Traditional vs. Robotic Knee Replacement
Severe knee pain can be debilitating. When conservative treatment options are not providing much-needed relief, a patient may consider whether they are a suitable candidate for knee replacement surgery. Surgery can be a transformative option. It’s an incredibly common procedure that over 65,000 Australians undergo every year. Patients affected by chronic conditions who opt for a knee replacement overwhelmingly report an increased range of motion, reduction of pain, and improved quality of life.
Mr Soong Chua is a leading orthopaedic surgeon in Melbourne who has extensive familiarity with knee replacement procedures. His years of experience have made him an exceptional practitioner with a trusted reputation for helping his patients thrive in highly active lifestyles.
Specialised orthopaedic surgeons such as Mr Soong Chua have been at the forefront of technological innovation in the musculoskeletal field for decades. One major development has been the increased utilisation of robotics in surgery. Today, many people choose to undergo a robotic knee replacement instead of traditional surgery.
Understandably, many people have questions about how this technology works. What is the role of the surgeon? What are the benefits? Are there significant risks?
This article summarises differences between traditional and robotic knee replacement surgery, details how the procedure works and answers common questions about benefits, risks, and developments.
Who needs knee replacement surgery?
Candidates for knee replacement surgery all experience very high levels of knee-related pain. Most patients have some form of advanced osteoarthritis (the degeneration of cartilage protecting bone joints). This is normally linked to aging; the majority of patients who undergo this procedure are over 60.
Signs and symptoms include
- Pain when weightbearing (squatting, lifting, walking)
- Significant discomfort when moving after periods of inactivity
- Grating and grinding sensations in the joint
- Serious sleep issues due to pain
Non-surgical treatment options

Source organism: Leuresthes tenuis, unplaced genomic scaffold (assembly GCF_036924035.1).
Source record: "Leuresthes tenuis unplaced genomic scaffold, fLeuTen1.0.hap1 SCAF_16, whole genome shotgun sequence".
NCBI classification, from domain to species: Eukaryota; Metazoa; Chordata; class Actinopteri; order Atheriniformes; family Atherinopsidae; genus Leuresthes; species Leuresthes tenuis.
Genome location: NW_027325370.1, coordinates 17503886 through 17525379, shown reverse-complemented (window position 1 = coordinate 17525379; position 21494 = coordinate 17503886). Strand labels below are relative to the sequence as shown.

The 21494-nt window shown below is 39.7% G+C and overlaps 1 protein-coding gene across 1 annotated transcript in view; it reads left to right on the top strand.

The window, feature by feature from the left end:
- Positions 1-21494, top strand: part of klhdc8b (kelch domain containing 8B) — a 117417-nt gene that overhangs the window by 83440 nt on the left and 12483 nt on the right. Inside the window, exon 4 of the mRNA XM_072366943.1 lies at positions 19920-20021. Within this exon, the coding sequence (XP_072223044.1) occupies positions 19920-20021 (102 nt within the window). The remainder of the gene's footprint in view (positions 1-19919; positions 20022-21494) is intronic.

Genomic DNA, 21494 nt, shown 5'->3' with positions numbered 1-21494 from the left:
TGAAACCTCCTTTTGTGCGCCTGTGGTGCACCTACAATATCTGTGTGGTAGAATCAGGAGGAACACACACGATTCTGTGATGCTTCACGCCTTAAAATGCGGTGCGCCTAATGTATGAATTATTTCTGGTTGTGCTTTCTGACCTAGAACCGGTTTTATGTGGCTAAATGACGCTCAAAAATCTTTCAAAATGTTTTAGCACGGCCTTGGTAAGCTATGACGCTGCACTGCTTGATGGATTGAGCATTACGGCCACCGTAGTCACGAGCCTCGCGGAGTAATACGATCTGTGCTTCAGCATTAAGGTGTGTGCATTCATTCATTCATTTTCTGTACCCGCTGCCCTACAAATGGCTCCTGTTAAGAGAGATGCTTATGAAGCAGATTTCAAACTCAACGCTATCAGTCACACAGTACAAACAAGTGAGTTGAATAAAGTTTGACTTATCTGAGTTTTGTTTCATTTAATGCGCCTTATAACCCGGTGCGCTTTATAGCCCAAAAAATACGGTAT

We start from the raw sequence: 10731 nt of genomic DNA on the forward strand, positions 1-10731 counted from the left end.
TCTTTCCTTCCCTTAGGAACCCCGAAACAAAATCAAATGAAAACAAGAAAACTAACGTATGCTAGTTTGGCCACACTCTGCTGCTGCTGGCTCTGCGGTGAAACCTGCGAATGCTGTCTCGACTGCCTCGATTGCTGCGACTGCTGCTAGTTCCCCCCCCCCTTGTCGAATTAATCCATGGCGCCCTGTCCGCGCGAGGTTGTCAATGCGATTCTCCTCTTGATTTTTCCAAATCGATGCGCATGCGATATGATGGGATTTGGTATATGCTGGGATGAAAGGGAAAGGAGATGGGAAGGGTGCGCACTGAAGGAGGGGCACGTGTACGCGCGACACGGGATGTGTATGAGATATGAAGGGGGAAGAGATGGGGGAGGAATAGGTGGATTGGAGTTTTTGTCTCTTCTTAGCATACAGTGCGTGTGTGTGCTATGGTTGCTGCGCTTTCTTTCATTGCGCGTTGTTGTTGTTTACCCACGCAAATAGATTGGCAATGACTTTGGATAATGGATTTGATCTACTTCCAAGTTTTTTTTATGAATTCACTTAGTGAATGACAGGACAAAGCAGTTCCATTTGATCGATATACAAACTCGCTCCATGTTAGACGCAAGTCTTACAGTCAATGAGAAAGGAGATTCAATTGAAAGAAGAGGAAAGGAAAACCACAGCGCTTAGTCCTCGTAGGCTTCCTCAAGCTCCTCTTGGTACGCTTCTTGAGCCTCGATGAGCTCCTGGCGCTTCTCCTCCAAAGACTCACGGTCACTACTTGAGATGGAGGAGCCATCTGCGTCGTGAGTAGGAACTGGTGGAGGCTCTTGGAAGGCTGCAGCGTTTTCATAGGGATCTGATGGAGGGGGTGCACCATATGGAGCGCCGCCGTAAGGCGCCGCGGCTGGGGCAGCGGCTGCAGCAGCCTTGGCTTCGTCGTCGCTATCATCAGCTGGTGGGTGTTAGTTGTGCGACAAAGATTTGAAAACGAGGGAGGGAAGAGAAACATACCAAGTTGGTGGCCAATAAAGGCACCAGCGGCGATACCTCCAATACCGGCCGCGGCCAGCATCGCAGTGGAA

Not everyone needs surgery. Mr Soong Chua would consider a number of treatment options for people experiencing chronic knee pain before recommending an option such as a partial or total knee replacement.
Lifestyle changes can be a powerful, minimally invasive tool. Conditions like osteoarthritis are exacerbated by obesity and poor health, so changes to diet and exercise regime can be a significant assistance. Mobility aids may also be recommended.
Anti-inflammatory medications and cortisone shots have also proven to be highly effective in minimising the effects of ongoing knee pain. These are often combined with external treatments such as knee braces and physiotherapy.
Traditional vs. Robotic Knee Surgery
Unfortunately, for some patients with chronic conditions these forms of treatment are insufficient. At this juncture, a medical professional might suggest knee replacement surgery. During the procedure, a sophisticated replacement device is implanted into the knee, taking the place of severely damaged bone and cartilage
In traditional knee surgery, the surgeon manually performs the removal of the affected area and the subsequent insertion of the replacement component. This is a reliable and common method of completing surgery. However, human imprecision can sometimes result in malalignment of the joint.
Robotic knee surgery is still entirely managed and performed by a surgeon. But instead of responding to hand-measured specifications, a surgeon is instead guided by a mathematically precise computer program. These programs use CT scans, which exactly model a patient’s knee, to perform highly accurate alignments. Mr Soong Chua is trained to utilise the highly regarded Mako robot.
Benefits of robotic procedures
There are a number of benefits to choosing a robotic knee replacement.
- Highly accurate procedure and alignment
- Precision personalised for each patient with pre-operative scan imaging
- Lower impact incisions compared to traditional replacement surgery
- Potentially less damage to surrounding ligaments and tissues
- Frequently reported shorter recovery time
- Patients often report a more ‘natural’ feeling long-term/less joint awareness
- Able to be undertaken by younger patients (under 60)
Unfortunately, all surgeries have associated risks. Both traditional and robotic knee replacement surgery can sometimes result in
- Allergy to anaesthetics
- Blood clots
However, severe complications are rare. Proactive, preventative strategies can mitigate against risk. For example, Mr Soong Chua’s patients are all monitored closely by peri-operative physicians and physiotherapists when in the recovery phase of their treatment.
An experienced surgeon is always crucial
Whether you choose a traditional or robotic knee replacement surgery, the surgeon who performs it is critical. It is a highly sensitive procedure that requires an expert human hand at the helm.
Mr Soong Chua has performed over 200 knee replacement operations. His operative experience has been supported by research trips to the US, where he learnt under strict training requirements from surgeons experienced with the Mako robot model.
Get in touch with Mr Soong Chua’s team
Being informed about all of your options is one of the most important parts of making educated decisions to manage chronic knee pain.
If you have questions about the differences between traditional and robotic knee replacement surgery and whether you may be a suitable candidate for the procedure, please get in touch with Mr Soong Chua’s team today.